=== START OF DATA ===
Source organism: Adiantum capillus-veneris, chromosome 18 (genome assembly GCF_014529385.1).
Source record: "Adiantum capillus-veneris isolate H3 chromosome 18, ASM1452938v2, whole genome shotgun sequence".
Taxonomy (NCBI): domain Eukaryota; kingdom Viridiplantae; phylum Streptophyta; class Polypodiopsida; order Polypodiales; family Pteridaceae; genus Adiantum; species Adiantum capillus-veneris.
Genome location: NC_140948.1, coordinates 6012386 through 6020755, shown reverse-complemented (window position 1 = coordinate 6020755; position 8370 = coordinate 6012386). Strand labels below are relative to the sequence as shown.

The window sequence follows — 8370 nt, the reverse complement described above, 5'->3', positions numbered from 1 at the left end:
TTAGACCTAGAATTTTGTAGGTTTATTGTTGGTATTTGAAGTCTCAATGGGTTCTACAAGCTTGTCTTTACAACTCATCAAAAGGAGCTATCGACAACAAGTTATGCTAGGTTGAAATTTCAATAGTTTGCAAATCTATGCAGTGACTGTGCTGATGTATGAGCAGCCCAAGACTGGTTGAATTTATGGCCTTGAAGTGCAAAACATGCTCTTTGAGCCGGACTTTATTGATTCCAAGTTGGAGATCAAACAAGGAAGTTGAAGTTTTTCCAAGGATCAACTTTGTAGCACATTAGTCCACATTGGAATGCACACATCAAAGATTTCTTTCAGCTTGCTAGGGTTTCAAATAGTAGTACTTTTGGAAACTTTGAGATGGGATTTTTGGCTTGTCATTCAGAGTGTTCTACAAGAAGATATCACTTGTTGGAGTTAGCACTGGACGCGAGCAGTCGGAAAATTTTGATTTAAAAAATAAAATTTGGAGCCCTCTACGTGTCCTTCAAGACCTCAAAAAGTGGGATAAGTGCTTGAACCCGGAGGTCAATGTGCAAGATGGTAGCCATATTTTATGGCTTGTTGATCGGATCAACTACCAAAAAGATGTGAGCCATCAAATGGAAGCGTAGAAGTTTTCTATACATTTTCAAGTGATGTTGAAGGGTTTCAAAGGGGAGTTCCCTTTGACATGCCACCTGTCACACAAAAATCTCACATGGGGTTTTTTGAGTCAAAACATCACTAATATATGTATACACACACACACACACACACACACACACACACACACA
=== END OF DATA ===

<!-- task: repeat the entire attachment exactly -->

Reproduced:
Source organism: Adiantum capillus-veneris, chromosome 18 (genome assembly GCF_014529385.1).
Source record: "Adiantum capillus-veneris isolate H3 chromosome 18, ASM1452938v2, whole genome shotgun sequence".
Taxonomy (NCBI): domain Eukaryota; kingdom Viridiplantae; phylum Streptophyta; class Polypodiopsida; order Polypodiales; family Pteridaceae; genus Adiantum; species Adiantum capillus-veneris.
Genome location: NC_140948.1, coordinates 6012386 through 6020755, shown reverse-complemented (window position 1 = coordinate 6020755; position 8370 = coordinate 6012386). Strand labels below are relative to the sequence as shown.

The window sequence follows — 8370 nt, the reverse complement described above, 5'->3', positions numbered from 1 at the left end:
TTAGACCTAGAATTTTGTAGGTTTATTGTTGGTATTTGAAGTCTCAATGGGTTCTACAAGCTTGTCTTTACAACTCATCAAAAGGAGCTATCGACAACAAGTTATGCTAGGTTGAAATTTCAATAGTTTGCAAATCTATGCAGTGACTGTGCTGATGTATGAGCAGCCCAAGACTGGTTGAATTTATGGCCTTGAAGTGCAAAACATGCTCTTTGAGCCGGACTTTATTGATTCCAAGTTGGAGATCAAACAAGGAAGTTGAAGTTTTTCCAAGGATCAACTTTGTAGCACATTAGTCCACATTGGAATGCACACATCAAAGATTTCTTTCAGCTTGCTAGGGTTTCAAATAGTAGTACTTTTGGAAACTTTGAGATGGGATTTTTGGCTTGTCATTCAGAGTGTTCTACAAGAAGATATCACTTGTTGGAGTTAGCACTGGACGCGAGCAGTCGGAAAATTTTGATTTAAAAAATAAAATTTGGAGCCCTCTACGTGTCCTTCAAGACCTCAAAAAGTGGGATAAGTGCTTGAACCCGGAGGTCAATGTGCAAGATGGTAGCCATATTTTATGGCTTGTTGATCGGATCAACTACCAAAAAGATGTGAGCCATCAAATGGAAGCGTAGAAGTTTTCTATACATTTTCAAGTGATGTTGAAGGGTTTCAAAGGGGAGTTCCCTTTGACATGCCACCTGTCACACAAAAATCTCACATGGGGTTTTTTGAGTCAAAACATCACTAATATATGTATACACACACACACACACACACACACACACACACACACA